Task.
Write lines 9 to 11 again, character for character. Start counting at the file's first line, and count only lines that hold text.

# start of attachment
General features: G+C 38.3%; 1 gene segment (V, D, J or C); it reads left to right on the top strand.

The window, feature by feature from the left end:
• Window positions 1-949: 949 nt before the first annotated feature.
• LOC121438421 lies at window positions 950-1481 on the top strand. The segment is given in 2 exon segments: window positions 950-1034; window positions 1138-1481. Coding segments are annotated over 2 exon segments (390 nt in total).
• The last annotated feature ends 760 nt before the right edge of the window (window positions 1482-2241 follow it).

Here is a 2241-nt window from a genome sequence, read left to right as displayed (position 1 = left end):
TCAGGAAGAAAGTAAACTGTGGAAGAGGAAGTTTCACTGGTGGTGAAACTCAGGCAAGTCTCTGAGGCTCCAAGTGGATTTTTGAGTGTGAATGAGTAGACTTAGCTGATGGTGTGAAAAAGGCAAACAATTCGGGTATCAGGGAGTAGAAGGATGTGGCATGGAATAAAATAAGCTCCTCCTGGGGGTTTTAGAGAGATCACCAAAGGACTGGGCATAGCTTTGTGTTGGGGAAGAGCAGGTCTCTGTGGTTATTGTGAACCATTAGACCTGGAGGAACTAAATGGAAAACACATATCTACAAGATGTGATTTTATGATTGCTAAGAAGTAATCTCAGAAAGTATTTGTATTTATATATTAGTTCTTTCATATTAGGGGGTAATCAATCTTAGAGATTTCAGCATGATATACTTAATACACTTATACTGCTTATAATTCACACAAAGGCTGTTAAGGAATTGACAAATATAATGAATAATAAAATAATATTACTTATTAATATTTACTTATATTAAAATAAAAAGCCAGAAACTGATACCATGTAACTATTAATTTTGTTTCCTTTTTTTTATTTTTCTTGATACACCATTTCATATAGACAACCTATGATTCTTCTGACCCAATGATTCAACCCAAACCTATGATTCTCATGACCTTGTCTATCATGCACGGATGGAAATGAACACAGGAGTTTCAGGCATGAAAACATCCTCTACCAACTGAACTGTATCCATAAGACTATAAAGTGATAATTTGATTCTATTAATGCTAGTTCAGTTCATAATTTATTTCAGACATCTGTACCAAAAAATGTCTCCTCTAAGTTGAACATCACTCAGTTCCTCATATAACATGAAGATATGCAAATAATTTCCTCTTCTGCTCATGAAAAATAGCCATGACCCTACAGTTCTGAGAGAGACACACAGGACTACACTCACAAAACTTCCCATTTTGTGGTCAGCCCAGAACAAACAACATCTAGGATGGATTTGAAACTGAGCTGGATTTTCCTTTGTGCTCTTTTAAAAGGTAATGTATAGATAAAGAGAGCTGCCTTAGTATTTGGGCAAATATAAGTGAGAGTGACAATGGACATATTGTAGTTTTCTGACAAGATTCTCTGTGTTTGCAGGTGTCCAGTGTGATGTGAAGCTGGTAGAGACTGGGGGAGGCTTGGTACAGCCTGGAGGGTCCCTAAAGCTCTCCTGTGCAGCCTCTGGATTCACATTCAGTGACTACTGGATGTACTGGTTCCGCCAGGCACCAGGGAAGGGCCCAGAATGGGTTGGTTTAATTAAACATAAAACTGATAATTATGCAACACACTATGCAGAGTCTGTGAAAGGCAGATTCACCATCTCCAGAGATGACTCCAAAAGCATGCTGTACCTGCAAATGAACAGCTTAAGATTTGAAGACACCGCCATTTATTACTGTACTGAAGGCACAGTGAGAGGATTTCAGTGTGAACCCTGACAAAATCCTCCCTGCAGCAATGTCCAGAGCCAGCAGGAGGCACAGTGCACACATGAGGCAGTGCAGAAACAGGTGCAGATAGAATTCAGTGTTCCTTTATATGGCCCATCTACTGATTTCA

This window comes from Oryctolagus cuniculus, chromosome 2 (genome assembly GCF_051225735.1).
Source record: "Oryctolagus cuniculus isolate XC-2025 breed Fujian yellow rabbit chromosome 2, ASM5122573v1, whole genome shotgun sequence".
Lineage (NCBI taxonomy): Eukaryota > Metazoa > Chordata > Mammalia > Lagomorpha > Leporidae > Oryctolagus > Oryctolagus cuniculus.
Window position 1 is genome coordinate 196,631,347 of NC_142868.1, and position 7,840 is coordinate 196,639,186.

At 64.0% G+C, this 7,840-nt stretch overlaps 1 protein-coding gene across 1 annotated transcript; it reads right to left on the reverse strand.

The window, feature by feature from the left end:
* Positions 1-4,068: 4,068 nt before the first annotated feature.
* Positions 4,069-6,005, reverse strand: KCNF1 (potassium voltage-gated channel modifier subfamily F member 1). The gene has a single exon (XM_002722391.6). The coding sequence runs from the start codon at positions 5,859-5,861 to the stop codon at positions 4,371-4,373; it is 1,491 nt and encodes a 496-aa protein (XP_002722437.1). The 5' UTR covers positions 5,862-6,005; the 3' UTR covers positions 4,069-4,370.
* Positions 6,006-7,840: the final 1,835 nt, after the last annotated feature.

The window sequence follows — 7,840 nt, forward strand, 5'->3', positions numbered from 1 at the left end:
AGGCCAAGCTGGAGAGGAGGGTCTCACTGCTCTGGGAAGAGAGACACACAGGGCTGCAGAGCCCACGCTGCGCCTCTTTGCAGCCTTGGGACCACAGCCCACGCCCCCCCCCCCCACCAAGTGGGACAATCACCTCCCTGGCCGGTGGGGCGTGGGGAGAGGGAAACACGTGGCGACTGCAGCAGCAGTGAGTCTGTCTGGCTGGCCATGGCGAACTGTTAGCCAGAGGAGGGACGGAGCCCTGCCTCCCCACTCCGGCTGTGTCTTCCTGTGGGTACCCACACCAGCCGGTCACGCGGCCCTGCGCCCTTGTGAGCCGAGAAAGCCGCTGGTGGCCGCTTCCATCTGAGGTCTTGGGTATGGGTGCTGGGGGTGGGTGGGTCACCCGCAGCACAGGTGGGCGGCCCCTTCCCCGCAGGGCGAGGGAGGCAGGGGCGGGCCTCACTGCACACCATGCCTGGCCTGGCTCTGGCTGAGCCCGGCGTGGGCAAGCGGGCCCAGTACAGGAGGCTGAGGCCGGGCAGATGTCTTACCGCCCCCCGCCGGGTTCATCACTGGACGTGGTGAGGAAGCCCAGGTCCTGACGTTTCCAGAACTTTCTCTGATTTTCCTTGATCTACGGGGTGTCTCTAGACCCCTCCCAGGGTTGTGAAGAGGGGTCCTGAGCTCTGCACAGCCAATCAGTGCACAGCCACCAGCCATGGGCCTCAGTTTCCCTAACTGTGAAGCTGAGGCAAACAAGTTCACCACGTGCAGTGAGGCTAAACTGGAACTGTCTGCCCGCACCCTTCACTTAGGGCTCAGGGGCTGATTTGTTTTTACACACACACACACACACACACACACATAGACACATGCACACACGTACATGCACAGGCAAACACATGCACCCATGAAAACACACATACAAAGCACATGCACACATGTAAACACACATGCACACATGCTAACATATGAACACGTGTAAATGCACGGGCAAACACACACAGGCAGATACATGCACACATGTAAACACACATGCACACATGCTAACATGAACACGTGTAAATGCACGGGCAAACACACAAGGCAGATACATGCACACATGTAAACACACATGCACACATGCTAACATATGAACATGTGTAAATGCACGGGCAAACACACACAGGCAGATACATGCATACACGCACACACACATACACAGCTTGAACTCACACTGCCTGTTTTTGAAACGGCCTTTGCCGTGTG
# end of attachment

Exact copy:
Source record: "Oryctolagus cuniculus isolate XC-2025 breed Fujian yellow rabbit chromosome 2, ASM5122573v1, whole genome shotgun sequence".
Lineage (NCBI taxonomy): Eukaryota > Metazoa > Chordata > Mammalia > Lagomorpha > Leporidae > Oryctolagus > Oryctolagus cuniculus.
Window position 1 is genome coordinate 196,631,347 of NC_142868.1, and position 7,840 is coordinate 196,639,186.